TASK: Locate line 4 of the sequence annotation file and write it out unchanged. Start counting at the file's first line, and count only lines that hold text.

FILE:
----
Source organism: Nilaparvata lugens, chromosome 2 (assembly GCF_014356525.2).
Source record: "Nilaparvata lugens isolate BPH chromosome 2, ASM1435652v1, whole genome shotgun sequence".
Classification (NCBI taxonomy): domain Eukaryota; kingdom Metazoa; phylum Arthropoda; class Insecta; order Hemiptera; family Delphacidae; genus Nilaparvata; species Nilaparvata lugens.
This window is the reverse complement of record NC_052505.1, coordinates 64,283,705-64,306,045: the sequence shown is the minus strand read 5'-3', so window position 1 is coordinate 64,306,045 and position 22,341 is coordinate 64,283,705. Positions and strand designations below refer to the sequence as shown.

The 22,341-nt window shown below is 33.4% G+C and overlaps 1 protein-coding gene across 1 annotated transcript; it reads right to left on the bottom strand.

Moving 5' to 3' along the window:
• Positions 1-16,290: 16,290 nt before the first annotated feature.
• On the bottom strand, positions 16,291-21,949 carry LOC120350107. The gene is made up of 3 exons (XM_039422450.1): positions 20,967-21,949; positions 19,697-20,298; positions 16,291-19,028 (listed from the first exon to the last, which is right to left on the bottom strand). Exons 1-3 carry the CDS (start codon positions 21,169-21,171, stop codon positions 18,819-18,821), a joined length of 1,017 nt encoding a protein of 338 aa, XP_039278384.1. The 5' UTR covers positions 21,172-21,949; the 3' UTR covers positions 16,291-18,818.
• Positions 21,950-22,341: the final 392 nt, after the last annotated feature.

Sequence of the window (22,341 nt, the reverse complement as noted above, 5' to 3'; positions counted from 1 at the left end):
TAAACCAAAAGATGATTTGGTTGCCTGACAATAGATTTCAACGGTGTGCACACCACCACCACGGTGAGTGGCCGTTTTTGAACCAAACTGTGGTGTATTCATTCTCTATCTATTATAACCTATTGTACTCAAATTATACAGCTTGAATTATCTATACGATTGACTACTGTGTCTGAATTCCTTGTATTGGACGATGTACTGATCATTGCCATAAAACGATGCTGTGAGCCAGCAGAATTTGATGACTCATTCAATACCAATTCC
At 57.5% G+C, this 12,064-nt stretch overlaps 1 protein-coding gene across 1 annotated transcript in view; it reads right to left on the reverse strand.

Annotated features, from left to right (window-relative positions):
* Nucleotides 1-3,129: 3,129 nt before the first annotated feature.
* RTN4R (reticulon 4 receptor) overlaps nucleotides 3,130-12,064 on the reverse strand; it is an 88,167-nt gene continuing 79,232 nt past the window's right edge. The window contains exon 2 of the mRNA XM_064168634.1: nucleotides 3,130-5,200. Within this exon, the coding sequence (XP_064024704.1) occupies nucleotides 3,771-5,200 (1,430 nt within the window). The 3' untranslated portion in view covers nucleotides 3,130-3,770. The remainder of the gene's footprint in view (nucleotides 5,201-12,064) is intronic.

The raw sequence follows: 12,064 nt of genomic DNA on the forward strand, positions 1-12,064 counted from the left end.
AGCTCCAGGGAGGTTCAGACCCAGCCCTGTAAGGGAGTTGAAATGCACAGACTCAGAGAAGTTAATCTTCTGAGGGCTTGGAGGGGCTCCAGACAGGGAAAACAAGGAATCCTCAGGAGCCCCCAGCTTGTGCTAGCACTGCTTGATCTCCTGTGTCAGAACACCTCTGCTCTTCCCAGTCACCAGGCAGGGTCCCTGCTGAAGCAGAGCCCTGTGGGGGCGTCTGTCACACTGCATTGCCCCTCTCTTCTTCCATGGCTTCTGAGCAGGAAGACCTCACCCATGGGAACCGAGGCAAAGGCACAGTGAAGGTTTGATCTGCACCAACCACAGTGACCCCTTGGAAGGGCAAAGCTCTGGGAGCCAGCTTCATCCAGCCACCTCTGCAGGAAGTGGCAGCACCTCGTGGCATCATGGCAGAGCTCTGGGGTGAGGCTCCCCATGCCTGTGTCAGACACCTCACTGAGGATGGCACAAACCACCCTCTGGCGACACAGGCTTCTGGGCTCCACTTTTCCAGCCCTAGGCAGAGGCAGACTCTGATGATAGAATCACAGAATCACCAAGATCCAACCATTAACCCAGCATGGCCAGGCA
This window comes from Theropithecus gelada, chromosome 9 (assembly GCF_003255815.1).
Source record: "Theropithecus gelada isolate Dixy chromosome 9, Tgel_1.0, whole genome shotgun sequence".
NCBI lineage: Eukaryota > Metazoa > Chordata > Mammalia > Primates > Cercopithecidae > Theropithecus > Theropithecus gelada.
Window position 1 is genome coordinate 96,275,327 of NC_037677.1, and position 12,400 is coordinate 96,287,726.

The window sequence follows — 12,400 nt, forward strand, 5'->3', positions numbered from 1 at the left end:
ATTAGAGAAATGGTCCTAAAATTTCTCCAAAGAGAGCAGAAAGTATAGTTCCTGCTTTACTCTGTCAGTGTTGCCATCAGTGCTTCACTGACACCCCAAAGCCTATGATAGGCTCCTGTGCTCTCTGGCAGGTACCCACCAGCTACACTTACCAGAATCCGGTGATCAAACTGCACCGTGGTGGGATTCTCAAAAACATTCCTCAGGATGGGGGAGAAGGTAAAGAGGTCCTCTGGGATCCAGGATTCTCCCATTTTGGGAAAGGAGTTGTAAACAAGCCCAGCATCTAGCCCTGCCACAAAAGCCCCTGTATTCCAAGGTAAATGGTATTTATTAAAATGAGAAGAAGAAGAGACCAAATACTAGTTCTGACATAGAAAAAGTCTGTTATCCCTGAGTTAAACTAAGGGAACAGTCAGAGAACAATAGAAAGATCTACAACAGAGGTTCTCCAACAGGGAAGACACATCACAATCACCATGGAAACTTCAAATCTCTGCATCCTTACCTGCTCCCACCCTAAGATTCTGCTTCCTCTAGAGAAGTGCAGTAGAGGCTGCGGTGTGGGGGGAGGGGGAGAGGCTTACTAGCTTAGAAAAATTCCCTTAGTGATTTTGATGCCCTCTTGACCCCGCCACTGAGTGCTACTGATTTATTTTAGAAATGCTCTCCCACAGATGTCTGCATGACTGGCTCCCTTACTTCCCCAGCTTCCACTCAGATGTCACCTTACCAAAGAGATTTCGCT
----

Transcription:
This window is the reverse complement of record NC_052505.1, coordinates 64,283,705-64,306,045: the sequence shown is the minus strand read 5'-3', so window position 1 is coordinate 64,306,045 and position 22,341 is coordinate 64,283,705. Positions and strand designations below refer to the sequence as shown.